“All the world’s a stage.” – A Letter to My Pre-University Self | An Ode to Life

Friday 21.04.17 – 10.27AM

I’ve just submitted a law essay which I believe has redirected me onto the path to Enlightenment, and I need to stop everything that I’m doing in order to write down what’s in my head. Brace yourselves…

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And then he said to me, ‘Isn’t it funny we’re all just people walking around trying to put on appearances. . .’

‘I’m gonna grow a moustache and start smoking. It’s just another way to meet new people.’


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No Man’s Land – thoughts on leaving school, music and law.

First official post of the summer holidays – how’s everyone faring? School ended about a week ago and it still hasn’t hit me yet.

We, the leavers, felt ready to say goodbye, especially those with destinations set in stone. Though a few of us, including me, are now walking through No Man’s Land.

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What is there to do after exams?

Yesterday we did our last ever school exam, A-level music! Perhaps the most inconveniently placed subject in our term, this exam took place in the final week of school, where time is reduced significantly by additional rehearsals for concerts.

The English A-level board OCR timetable their exams several weeks after the Scottish ones have finished. With the seemingly generous number of days available for revision, you think:

Oh it’ll be fine, we have ages. No need to stress.

On this occasion excess time seemed to cause my own learning to regress. I hadn’t been in a classroom for weeks and had lost the ability to write with a pen. The result: unnecessary panic and, more shamefully, boredom.

We powered through from 9 till 11 in the morning, then exited the exam room to take our first breaths of free life. Finally!

After devoting the majority of their time to this subject – for what feels like an eternity – my friends don’t quite know what to do with themselves.
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Mini, the one examining her hair, even said to me the day before:

I can’t imagine life after A2!

The lads on the other hand took to practising the assembling of their camping gear in preparation for an expedition this summer.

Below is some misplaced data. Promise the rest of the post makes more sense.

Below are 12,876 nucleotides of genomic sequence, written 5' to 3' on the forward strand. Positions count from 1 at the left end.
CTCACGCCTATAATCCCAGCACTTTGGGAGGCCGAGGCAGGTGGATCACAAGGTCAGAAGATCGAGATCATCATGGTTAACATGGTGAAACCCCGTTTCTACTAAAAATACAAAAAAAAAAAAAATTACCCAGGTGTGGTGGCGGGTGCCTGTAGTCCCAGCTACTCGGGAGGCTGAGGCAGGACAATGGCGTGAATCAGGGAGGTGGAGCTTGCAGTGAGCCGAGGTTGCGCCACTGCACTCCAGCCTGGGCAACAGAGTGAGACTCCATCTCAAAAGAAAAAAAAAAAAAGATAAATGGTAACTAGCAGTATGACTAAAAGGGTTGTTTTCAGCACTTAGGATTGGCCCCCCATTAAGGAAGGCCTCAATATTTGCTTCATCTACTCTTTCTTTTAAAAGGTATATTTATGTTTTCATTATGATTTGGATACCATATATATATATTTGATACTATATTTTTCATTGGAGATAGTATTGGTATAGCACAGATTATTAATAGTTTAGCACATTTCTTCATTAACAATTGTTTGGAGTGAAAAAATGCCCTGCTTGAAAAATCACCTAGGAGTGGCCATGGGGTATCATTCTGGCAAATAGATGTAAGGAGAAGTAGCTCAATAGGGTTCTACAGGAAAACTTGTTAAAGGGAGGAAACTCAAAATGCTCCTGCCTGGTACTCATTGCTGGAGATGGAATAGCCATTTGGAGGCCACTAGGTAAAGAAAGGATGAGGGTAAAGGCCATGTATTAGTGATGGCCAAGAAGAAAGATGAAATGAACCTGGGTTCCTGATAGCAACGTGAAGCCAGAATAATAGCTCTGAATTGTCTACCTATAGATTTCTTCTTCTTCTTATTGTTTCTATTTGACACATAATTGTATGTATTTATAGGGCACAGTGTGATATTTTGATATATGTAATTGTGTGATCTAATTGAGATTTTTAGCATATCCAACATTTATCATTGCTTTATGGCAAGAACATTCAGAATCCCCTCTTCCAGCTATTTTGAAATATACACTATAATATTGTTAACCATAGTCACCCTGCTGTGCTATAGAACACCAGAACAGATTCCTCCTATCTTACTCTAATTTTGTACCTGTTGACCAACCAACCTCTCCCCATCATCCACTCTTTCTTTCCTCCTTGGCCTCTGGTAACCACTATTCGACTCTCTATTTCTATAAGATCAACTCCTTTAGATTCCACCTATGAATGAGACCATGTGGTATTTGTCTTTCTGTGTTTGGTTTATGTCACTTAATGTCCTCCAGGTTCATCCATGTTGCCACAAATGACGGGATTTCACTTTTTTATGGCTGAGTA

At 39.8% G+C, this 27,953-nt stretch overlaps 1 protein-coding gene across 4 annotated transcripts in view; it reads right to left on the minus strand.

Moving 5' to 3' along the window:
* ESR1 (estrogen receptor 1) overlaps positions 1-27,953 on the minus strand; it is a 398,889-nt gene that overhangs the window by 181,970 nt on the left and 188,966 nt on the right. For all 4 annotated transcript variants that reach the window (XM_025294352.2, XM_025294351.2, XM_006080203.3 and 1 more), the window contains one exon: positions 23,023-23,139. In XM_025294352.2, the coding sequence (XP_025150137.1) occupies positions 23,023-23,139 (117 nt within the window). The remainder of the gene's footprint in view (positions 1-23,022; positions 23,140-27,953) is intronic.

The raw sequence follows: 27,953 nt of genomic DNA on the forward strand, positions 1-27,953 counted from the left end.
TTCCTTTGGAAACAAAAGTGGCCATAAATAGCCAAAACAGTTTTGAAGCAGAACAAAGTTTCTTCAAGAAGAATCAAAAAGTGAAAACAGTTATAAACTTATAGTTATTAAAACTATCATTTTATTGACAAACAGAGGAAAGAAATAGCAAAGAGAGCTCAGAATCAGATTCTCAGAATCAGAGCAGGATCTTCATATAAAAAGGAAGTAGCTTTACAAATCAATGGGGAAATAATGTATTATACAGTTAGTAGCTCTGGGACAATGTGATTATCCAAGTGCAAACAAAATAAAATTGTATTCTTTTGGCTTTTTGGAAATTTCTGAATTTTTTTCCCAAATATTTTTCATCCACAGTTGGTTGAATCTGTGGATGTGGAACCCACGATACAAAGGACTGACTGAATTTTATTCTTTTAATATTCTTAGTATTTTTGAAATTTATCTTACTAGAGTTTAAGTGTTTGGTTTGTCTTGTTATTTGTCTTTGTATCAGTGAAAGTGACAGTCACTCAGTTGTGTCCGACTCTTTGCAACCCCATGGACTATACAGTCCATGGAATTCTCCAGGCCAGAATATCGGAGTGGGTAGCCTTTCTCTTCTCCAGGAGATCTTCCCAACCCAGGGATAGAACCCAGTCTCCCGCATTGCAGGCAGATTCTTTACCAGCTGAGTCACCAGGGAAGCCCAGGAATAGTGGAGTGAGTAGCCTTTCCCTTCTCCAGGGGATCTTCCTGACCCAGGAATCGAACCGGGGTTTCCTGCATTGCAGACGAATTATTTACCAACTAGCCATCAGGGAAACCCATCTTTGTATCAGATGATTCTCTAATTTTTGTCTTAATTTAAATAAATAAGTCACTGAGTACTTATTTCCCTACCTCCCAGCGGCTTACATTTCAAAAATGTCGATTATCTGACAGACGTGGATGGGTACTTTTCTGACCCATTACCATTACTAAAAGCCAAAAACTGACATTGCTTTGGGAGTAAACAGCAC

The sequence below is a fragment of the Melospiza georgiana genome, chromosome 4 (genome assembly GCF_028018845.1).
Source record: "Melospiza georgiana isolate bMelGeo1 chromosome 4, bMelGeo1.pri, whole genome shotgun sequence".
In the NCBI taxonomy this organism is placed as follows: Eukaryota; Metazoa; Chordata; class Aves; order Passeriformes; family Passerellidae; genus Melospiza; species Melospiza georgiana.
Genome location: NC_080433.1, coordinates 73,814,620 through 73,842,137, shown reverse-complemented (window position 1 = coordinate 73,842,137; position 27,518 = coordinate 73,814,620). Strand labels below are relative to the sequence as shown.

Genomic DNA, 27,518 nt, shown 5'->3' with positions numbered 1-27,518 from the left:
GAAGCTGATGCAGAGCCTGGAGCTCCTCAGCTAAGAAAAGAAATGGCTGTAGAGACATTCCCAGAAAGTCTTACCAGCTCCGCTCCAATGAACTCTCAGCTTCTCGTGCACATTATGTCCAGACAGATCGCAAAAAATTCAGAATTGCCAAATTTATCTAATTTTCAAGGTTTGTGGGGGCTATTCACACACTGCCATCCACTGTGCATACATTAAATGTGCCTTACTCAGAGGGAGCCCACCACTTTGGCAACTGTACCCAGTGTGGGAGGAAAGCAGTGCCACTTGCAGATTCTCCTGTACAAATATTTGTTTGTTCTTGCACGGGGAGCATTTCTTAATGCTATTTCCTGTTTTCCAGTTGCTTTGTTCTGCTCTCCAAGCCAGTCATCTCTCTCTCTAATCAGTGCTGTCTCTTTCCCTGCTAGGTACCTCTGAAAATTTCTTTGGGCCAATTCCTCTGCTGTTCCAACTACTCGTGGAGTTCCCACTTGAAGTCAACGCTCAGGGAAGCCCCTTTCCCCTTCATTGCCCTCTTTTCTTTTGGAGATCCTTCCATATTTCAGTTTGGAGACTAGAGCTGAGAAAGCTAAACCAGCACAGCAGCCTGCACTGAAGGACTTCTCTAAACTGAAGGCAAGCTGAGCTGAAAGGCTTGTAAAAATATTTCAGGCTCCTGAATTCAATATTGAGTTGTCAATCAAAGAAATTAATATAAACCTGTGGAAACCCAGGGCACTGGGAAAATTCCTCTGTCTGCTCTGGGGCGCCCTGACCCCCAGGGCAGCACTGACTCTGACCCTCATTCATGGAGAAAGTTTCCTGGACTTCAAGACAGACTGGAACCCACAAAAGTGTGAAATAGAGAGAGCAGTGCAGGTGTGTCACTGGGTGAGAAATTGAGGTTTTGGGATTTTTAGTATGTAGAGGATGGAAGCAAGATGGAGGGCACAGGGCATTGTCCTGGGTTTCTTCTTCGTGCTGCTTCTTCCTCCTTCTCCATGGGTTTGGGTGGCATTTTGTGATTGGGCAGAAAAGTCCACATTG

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Sleepy hammock time!
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Later I followed Mini as she tore down her revision material. I have never seen her so happy.

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I can see my wall!

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Not posted here, there is also a video of her jumping on those diagrams. I can tell you now that a pile of paper that size crumples an astonishing volume.

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So how do you feel after exams? Is there another purpose to life?

The answers are ‘great’ and ‘yes’.
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The Weekend – teaching, sun, trombones and all that.

After teaching on Sunday, there’s always a period of fifty minutes before brunch (yum) which I find difficult to use productively, as it were, for homework or practice. Even when my stomach is crying out for food, making a piece of toast isn’t an entirely feasible idea since I’d rather stuff my face with brunch. My brain works better with food so I prefer to work after I’ve eaten. With all these options ruled out I’m now here, writing a blog post.

Teaching is going really, really well. My pupils are so creative! Look what one of them drew for me this week:

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She’s playing a piece called Never Vex a Tyrannosaurus Rex which has lots of different shades and characters. Often I’m astounded by how much sound she can make, especially at the very end with the finishing chord. Using the lowest registers of the piano, she makes a huge – and I mean huge – growl. Crazy stuff.